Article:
The Chinese regime also appeared to repeat Russia's allegations about the biological laboratories on March 7. A U.S. State Department spokesperson told The Epoch Times that the allegation is "Russian propaganda and total nonsense."

“Such Russian claims have been debunked conclusively and repeatedly over many years," the spokesperson said. "As we’ve said all along, Russia will invent false pretexts to justify their horrific actions in Ukraine."

Such allegations from Russia were being aired on state-run media weeks prior to its invasion of Ukraine on Feb. 24.
"Since the end of February there has been a notable intensification of Russian accusations that Ukraine is developing nuclear or biological weapons," the British Defense Ministry said in a March 8 statement. "These narratives are long-standing but are currently likely being amplified as part of a retrospective justification for Russia’s invasion of Ukraine."

US, Ukraine Say Labs Seek to Prevent Bioweapons; Documents Say Pentagon is 'Donor' of Labs

The DTRA previously said in a video posted in January that a program it runs—the Cooperative Threat Reduction (CTR) program—"does not develop biological weapons."

In the same video, Chris Park, a State Department official, told the U.N. that Russia's and China's allegations of "suspicious activity" at laboratories in Ukraine is "pure disinformation."

One component of the CTR program is the Biological Threat Reduction Program (BTRP). The U.S. Embassy in Ukraine in April 2020 issued a statement that said the BTRP "works with the Ukrainian Government to consolidate and secure pathogens and toxins of security concern in Ukrainian government facilities while allowing for peaceful research and vaccine development."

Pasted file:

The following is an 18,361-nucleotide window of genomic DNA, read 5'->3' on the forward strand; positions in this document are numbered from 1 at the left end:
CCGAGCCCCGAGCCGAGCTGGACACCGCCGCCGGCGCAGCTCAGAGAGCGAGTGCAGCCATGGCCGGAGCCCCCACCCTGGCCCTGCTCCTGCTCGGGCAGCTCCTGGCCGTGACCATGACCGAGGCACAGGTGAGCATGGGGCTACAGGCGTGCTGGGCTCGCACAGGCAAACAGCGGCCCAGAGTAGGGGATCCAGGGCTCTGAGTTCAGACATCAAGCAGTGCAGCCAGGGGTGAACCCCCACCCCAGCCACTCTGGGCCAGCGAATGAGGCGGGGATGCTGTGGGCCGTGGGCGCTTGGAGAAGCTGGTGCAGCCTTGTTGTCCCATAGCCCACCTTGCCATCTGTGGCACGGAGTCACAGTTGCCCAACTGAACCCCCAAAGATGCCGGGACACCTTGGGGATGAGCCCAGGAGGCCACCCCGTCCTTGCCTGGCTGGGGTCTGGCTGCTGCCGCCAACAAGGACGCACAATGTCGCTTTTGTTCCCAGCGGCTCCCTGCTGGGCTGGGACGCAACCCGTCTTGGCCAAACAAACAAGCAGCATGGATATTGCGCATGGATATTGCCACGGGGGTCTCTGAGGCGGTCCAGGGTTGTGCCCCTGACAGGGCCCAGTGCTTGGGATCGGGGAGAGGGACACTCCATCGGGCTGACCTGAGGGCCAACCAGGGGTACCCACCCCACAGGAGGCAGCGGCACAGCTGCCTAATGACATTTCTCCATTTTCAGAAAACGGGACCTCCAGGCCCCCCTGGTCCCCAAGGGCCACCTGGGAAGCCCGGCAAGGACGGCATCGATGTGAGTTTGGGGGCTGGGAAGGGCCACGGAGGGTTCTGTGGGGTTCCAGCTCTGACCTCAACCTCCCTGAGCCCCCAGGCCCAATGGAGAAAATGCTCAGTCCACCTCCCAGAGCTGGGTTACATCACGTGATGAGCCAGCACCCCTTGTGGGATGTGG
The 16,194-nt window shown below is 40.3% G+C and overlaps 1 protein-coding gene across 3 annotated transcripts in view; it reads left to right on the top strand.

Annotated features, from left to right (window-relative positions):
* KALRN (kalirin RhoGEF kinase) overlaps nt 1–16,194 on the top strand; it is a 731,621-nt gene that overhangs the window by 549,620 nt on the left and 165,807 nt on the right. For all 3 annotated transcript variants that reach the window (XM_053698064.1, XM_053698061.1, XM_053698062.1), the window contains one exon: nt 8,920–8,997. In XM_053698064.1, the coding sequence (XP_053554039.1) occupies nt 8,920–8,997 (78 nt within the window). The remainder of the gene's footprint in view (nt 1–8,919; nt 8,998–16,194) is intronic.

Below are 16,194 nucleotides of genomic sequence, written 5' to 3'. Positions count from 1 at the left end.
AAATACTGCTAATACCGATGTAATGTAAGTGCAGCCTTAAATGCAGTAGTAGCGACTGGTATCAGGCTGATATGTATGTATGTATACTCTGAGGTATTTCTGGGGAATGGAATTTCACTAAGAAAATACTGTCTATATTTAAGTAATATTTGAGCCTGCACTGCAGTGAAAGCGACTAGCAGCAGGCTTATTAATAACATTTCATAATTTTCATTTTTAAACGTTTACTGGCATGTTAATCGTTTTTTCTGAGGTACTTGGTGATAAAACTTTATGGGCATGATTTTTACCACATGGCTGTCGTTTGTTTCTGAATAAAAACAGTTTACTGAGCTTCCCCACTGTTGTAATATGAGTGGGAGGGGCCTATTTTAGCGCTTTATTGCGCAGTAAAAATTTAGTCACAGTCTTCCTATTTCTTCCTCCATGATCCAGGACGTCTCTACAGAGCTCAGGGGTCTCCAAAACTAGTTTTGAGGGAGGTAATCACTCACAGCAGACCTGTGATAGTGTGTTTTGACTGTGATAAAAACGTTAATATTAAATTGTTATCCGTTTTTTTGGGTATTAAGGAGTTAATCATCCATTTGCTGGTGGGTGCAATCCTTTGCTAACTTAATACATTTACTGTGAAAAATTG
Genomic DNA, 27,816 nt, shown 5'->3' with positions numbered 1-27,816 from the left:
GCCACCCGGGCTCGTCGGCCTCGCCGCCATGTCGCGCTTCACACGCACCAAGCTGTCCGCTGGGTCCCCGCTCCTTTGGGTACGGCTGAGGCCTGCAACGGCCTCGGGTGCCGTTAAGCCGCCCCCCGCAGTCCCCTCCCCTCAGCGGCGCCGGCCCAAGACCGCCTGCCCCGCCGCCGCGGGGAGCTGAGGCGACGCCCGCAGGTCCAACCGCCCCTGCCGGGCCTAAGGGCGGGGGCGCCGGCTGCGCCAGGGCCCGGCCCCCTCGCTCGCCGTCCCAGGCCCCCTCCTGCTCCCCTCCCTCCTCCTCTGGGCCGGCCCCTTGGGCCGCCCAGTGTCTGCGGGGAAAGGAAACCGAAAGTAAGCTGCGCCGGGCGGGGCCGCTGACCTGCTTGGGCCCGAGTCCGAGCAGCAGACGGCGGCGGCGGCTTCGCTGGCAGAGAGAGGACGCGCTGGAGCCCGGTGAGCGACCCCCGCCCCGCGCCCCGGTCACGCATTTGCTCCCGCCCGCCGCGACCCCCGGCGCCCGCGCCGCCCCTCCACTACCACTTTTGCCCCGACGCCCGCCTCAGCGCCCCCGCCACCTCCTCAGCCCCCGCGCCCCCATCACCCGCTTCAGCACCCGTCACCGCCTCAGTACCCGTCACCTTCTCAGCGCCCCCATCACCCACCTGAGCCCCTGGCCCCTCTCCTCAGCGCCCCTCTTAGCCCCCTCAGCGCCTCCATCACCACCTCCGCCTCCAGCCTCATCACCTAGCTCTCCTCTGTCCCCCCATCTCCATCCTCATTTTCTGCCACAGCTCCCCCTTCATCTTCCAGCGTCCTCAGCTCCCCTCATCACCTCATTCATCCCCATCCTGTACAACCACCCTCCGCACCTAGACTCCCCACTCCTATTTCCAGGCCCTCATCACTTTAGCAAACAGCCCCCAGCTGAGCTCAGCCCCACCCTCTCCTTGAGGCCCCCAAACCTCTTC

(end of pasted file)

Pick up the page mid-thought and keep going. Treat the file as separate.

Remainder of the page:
The program also works "to ensure Ukraine can detect and report outbreaks caused by dangerous pathogens before they pose security or stability threats," according to the statement. "Our joint efforts help to ensure that dangerous pathogens do not fall into the wrong hands," it reads.

The U.S. Embassy in Ukraine states that the BTRP "has upgraded many laboratories for the Ministry of Health and the State Food Safety and Consumer Protection Service of Ukraine, reaching Biosafety Level 2."
Fact sheets featured on the U.S. Embassy of Ukraine website, found via Internet Archive, link to several documents detailing what appears to be U.S. government investments for select laboratories in Ukraine.
The fact sheet (pdf) for the Kharkiv Oblast Laboratory Center, for example, has a paragraph that reads: "USG Investment - Total cost of laboratory: USD$1,638,375 (USD$1,195,398 for Design & Construction; USD$442,977 for lab equipment and furniture)." Another line reads "Donor—the Department of Defense of the United States of America."

Fact sheets for the other 10 laboratories have similar paragraphs.

The Pentagon didn't respond to a request for comment by press time.